Today is global climate strike, all over the world. I have been dealing with the problem of climate change for several months now, but unfortunately I am on holiday today. So I prepared a small blog post instead of a strike:
Anthropogenic climate change is real. And we are all part of the problem. In a year in which we in Europe have broken several heat records at once and are struggling in some places with violent wildfires and drought, I do not really want to waste time on such trivial statements, despite a few stubborn climate deniers.
Anyone who thinks about the climate damage they cause themselves will quickly have air travel, large apartments, cars or meat consumption on their list. But there is one comparatively large factor that we all too easily overlook: the Internet.
Why should I care?
Every time a website is viewed, sleeping computers are woken up, data is transferred and processors are used. And that’s true both somewhere “on the Internet” as well as on my desk.
Internet already accounts for just under 10% of the annual global energy consumption. By 2030, this figure should rise to over 20%. These figures pose a problem, especially in a world where a larger proportion of this energy is generated from non-renewable coal-based power.
As in many other areas, we have also neglected necessary improvements to the Internet for too long. It is high time to tackle the big problem of this century in order to keep the global climate at least halfway stable.
The problems surrounding the climate are just as diverse as their consequences. Therefore, I would like to focus on one topic in particular: the CO₂ emissions of websites.
A third of the web
The Internet – or more specifically, the Web – is not a monolithic structure, but is composed of a colourful patchwork of different services and offers. The big players such as Amazon, Google or Facebook obviously have a big lever for rapid change. The “free” web is much more sluggish in some regards. Progress, improvement and further development spread much more slowly.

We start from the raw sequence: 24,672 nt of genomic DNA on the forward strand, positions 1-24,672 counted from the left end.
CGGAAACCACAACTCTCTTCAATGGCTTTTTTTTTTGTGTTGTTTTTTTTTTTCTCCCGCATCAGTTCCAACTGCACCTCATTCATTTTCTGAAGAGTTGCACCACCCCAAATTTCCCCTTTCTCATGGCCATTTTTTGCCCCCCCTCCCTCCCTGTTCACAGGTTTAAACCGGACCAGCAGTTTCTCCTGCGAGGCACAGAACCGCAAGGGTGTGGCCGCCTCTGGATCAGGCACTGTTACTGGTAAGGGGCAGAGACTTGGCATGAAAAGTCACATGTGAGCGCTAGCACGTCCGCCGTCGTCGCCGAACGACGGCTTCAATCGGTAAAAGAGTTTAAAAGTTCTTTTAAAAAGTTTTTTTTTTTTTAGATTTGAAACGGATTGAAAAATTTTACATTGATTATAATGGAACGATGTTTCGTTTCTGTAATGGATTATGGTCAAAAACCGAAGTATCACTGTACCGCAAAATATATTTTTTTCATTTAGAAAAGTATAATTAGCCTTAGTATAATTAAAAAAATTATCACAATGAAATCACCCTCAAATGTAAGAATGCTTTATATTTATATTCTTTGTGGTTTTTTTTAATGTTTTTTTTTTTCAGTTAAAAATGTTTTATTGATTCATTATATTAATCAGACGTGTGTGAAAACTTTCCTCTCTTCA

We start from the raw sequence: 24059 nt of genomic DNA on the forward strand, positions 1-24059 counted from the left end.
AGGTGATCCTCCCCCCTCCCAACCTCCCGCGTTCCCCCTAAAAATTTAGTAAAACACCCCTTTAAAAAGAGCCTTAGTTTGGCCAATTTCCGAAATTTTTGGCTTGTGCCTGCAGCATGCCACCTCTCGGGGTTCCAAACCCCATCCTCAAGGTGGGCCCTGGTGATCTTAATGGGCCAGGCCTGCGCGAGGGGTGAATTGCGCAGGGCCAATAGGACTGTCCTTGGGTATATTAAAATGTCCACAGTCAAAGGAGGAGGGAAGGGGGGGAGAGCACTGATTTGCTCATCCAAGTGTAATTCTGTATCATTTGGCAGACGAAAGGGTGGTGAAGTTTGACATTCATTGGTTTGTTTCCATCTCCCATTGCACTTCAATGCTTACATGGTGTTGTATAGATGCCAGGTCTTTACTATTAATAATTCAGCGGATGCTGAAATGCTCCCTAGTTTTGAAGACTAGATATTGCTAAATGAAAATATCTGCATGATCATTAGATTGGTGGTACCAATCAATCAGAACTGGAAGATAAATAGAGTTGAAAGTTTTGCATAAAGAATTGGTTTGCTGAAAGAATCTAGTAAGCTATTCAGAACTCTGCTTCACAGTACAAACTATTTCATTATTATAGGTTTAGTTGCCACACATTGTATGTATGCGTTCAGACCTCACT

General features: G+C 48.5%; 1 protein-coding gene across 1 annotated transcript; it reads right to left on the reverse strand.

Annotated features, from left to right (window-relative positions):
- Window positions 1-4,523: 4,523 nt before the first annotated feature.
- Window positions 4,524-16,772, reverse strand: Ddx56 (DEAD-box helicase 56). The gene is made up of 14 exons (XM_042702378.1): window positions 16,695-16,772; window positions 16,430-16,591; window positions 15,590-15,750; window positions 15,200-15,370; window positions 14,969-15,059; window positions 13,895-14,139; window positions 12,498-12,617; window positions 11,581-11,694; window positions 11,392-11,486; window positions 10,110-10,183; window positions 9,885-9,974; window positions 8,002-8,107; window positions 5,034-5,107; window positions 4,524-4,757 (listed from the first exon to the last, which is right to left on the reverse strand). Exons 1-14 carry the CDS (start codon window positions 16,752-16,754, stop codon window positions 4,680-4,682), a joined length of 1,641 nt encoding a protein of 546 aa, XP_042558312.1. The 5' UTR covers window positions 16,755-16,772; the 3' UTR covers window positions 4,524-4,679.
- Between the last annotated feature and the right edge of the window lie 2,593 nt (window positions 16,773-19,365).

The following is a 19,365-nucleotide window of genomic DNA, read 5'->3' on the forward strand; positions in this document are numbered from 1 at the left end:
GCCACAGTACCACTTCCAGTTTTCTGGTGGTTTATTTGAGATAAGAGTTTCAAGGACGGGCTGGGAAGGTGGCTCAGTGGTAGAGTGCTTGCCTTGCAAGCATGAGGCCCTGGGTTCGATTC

But there are some bigger players on the free web as well. And as luck would have it, I’ve been working for over a decade with an open source project responsible for a third of the web. Of course we are talking about the content management system WordPress.
So no one should be really surprised that, after looking at the problem in detail, I thought about what we need to do in order to make WordPress, and thus a third of the web, more climate-friendly. The challenge is to counter a trend towards ever more complex and overloaded websites.
The good news is that basically no technical solutions need to be developed for this. We already have all the tools for climate-friendly websites in our hands, only we must finally be consistent in using them.
What has to be done now
At the global level, it’s time for a joint effort by the community. We need to focus on performance and efficiency (and therefore resource efficiency). Every feature that makes its way into the WordPress core should be checked for these factors just as it is the case for accessibility today.
The same applies of course to themes and plugins. We can no longer tolerate developers transferring unnecessary (and really ridiculous) amounts of data to accomplish the simplest functions and designs. Simplicity and elegance must become more important in our perception, and themes that fail to reduce weight and so mitigate their negative impact on the climate must sooner or later disappear from the market.